Suregork Loves Beer

Beer Reviews, Homebrew, Rambling

Homebrew: Double Brewday – Smoke Beer Part II


Last Sunday was a long day, as two friends (Johan & Marcus) and I brewed up two batches of smoke-themed beers (a smokey lager and peat-smoked porter). We started at around 11:30 AM and put the primaries in the fermentation fridge at around 7:30 PM, so a total of about 8 hours. Everything went quite well, but we did have some problems. First, we noticed the cordless drill my friend had brought for my malt mill wasn’t that powerful, so crushing the grains took some time. The battery in the drill lasted through about half the grain bill of each beer, meaning we had to make a total of 3 battery changes. Luckily he had two battery packs, so we had one constantly in the charger. Mashing went well, and with batch sparging we hit total efficiencies of 62% for the lager and 68% for the porter; which is an improvement over my previous batches. I’m still sure that the efficiency could be boosted a bit by crushing finer. Boiling went well, but the hop filter in my boiler kept getting clogged, even though we used cones instead of pellets, so it took some time to get the beers into their fermenters. In the end, the lager hit an OG of 1.050 and the porter an OG of 1.064. The taste samples were promising, but it became evident that we had been a bit too conservative with the amount of smoked malts in each of the beers, as there wasn’t much smokey character present in either of the pre-fermentation samples. Hopefully a smokey aroma and flavor will become more pronounced after fermentation. As if we hadn’t had enough problems already, I managed to grab the wrong combination of fermenting bucket + lid from home, which meant the lid didn’t fit the bucket perfectly. We fixed this by using some tape, to keep it down. After 24 hours the porter, fermented with WLP002, was already bubbling vigorously at an ambient temperature of 16C (meaning the beer itself is probably around 18-19C), while the lager showed no signs of activity in its fermentation fridge (set at 10.5C). Lagers usually have a longer lag time though, and since carbon dioxide is more soluble in cooler water, it will take more time before ‘visible fermentation’ is achieved. Hopefully the beers turn out good (and I won’t mind even though the beers don’t turn out smokey).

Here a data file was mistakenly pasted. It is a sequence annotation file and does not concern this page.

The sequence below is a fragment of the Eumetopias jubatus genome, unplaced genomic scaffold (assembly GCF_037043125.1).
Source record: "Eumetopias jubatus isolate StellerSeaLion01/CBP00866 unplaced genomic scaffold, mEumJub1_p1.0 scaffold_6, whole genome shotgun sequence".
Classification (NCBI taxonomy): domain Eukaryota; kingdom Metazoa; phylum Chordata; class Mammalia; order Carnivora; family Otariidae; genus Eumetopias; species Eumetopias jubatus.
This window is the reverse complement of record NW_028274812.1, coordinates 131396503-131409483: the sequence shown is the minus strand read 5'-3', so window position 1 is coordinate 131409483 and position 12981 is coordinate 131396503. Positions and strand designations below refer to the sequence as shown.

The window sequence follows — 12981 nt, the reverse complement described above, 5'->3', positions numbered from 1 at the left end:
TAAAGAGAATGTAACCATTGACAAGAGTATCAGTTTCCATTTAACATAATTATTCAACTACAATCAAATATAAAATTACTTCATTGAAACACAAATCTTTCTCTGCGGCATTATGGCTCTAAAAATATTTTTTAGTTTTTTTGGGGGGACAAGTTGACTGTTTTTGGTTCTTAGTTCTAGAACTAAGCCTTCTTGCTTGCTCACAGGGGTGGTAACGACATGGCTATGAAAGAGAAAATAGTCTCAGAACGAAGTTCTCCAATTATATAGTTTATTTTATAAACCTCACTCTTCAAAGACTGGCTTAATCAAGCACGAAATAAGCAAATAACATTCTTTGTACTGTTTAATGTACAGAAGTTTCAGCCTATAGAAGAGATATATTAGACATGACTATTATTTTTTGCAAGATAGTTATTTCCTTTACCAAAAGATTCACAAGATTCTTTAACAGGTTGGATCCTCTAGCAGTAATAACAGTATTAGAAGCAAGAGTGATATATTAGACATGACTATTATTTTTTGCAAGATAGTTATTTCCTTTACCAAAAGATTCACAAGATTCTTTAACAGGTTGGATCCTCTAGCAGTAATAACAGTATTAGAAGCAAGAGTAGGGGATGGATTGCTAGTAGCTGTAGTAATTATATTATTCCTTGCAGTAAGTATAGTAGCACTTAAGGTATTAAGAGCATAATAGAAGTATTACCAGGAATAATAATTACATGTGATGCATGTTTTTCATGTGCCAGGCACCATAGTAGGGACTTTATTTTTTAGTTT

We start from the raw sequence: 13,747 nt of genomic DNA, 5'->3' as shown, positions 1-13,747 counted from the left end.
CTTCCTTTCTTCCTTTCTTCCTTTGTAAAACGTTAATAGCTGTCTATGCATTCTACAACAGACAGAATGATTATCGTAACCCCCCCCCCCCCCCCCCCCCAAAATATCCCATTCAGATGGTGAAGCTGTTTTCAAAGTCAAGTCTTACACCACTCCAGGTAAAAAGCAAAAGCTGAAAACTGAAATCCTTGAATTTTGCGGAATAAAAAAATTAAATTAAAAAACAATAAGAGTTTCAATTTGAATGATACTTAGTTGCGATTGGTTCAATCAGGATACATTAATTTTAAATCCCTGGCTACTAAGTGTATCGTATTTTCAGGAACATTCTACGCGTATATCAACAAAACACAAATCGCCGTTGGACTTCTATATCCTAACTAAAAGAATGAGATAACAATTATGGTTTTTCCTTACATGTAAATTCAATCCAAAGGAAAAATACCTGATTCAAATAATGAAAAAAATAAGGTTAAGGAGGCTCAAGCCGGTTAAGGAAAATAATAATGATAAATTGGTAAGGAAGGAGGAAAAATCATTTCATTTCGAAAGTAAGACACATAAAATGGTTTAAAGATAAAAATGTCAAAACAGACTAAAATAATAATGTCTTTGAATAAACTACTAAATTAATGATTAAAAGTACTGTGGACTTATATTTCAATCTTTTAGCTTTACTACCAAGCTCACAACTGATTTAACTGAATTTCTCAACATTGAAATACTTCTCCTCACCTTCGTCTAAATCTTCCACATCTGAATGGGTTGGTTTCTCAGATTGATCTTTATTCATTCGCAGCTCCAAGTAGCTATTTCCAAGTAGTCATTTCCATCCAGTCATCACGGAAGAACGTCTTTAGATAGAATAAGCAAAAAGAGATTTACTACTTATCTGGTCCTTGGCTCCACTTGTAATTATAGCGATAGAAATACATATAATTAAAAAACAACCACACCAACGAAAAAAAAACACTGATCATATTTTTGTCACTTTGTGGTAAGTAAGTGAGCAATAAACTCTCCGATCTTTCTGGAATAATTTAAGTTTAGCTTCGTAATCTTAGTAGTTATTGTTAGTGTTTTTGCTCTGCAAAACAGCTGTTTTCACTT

Leave a Reply

Required fields are marked *.